Mainframe disk subsystems are well known in the art. FIG. 1 illustrates a mainframe computer system with a conventional disk subsystem. The computer system 100 includes a disk subsystem 102 and a host 104. The disk subsystem 102 includes a disk array 106, a cache 108, and a processor 110 which controls the functioning of the disk subsystem 102. The host 104 comprises software specifically for communication with the disk subsystem 102, and does so by interfacing with the processor 110. One of the functions of the processor 110 is to provide statistics and other characteristics of the disk array 106 to the host 104. Examples of disk characteristics of interest to the host 104 include a table of ownership, the amount of space used on the disks 106, and performance characteristics. An important performance characteristic is disk utilization, which tells the host 104 how busy are each disk in the array 106. In a mainframe environment, as illustrated in FIG. 1, obtaining the disk utilization characteristic is well known in the art. However, a problem arises when the disk subsystem attempts to communicate with open system hosts, such as hosts which run UNIX, Windows NT, or some other type of open operating system. The parameters relevant to disk characteristics sent from the processor 110 to the host 104 is not in a format which is understandable by the open system host. Thus, in an open systems environment, the open system host is unable to obtain disk characteristics, including the disk utilization characteristic.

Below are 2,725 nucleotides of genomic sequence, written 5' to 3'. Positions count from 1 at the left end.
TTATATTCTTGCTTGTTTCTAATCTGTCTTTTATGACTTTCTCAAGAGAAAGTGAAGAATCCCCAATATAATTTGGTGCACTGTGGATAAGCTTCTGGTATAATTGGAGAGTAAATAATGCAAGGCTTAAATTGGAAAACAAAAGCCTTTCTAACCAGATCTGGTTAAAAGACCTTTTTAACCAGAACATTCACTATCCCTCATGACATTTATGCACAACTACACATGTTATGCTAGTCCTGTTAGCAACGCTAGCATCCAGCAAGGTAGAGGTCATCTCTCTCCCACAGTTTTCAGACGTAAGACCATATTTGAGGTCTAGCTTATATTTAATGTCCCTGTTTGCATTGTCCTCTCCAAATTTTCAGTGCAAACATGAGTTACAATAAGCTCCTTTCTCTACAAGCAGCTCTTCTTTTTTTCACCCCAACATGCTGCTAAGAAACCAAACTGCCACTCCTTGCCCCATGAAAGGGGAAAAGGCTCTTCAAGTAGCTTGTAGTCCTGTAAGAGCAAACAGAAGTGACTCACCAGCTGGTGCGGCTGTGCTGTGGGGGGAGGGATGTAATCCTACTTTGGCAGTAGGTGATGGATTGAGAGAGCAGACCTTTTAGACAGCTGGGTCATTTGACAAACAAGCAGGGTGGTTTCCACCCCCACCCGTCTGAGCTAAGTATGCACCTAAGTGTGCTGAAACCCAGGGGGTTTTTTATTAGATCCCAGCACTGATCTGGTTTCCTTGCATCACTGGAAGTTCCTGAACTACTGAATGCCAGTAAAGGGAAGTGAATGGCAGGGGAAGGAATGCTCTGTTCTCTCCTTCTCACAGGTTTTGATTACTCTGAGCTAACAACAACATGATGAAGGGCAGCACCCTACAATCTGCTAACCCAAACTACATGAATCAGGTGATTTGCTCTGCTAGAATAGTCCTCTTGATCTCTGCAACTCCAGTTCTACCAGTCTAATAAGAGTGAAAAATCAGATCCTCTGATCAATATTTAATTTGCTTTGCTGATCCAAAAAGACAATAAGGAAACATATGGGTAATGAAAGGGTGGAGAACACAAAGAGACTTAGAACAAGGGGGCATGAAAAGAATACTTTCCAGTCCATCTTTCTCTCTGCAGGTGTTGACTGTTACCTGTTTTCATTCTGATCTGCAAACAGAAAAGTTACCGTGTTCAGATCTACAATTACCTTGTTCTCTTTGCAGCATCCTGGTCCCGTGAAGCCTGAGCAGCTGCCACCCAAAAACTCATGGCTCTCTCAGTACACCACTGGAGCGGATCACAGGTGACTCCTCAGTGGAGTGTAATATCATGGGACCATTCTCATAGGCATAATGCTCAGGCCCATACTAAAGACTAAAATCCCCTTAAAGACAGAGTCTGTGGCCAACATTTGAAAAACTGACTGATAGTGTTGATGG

Accordingly, there exists a need for a method and system for providing parameters for a disk subsystem to an open system host. The method and system should be able to provide disk utilization which is understandable to the open system host. The present invention addresses such a need.